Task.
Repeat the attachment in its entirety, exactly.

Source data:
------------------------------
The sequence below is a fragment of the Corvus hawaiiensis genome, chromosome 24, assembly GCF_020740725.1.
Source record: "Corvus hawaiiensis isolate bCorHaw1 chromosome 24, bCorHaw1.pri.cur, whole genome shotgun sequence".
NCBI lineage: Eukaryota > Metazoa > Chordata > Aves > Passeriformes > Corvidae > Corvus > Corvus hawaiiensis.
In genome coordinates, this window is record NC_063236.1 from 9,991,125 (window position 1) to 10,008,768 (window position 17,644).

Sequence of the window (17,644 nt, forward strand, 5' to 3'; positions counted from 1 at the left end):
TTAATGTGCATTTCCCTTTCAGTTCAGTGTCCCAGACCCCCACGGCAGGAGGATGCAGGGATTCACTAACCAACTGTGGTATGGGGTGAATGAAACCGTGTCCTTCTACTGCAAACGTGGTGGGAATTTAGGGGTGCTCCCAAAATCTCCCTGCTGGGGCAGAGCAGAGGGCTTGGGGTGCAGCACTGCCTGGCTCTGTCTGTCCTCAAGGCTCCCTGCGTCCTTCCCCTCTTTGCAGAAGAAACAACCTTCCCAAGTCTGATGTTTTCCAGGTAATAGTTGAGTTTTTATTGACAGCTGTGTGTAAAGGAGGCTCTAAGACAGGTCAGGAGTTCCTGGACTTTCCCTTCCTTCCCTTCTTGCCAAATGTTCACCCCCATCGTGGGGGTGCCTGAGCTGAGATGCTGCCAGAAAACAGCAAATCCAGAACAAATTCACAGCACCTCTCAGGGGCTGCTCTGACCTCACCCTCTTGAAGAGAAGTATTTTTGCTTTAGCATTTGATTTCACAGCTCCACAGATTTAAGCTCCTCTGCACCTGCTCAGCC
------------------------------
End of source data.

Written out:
The sequence below is a fragment of the Corvus hawaiiensis genome, chromosome 24, assembly GCF_020740725.1.
Source record: "Corvus hawaiiensis isolate bCorHaw1 chromosome 24, bCorHaw1.pri.cur, whole genome shotgun sequence".
NCBI lineage: Eukaryota > Metazoa > Chordata > Aves > Passeriformes > Corvidae > Corvus > Corvus hawaiiensis.
In genome coordinates, this window is record NC_063236.1 from 9,991,125 (window position 1) to 10,008,768 (window position 17,644).

Sequence of the window (17,644 nt, forward strand, 5' to 3'; positions counted from 1 at the left end):
TTAATGTGCATTTCCCTTTCAGTTCAGTGTCCCAGACCCCCACGGCAGGAGGATGCAGGGATTCACTAACCAACTGTGGTATGGGGTGAATGAAACCGTGTCCTTCTACTGCAAACGTGGTGGGAATTTAGGGGTGCTCCCAAAATCTCCCTGCTGGGGCAGAGCAGAGGGCTTGGGGTGCAGCACTGCCTGGCTCTGTCTGTCCTCAAGGCTCCCTGCGTCCTTCCCCTCTTTGCAGAAGAAACAACCTTCCCAAGTCTGATGTTTTCCAGGTAATAGTTGAGTTTTTATTGACAGCTGTGTGTAAAGGAGGCTCTAAGACAGGTCAGGAGTTCCTGGACTTTCCCTTCCTTCCCTTCTTGCCAAATGTTCACCCCCATCGTGGGGGTGCCTGAGCTGAGATGCTGCCAGAAAACAGCAAATCCAGAACAAATTCACAGCACCTCTCAGGGGCTGCTCTGACCTCACCCTCTTGAAGAGAAGTATTTTTGCTTTAGCATTTGATTTCACAGCTCCACAGATTTAAGCTCCTCTGCACCTGCTCAGCC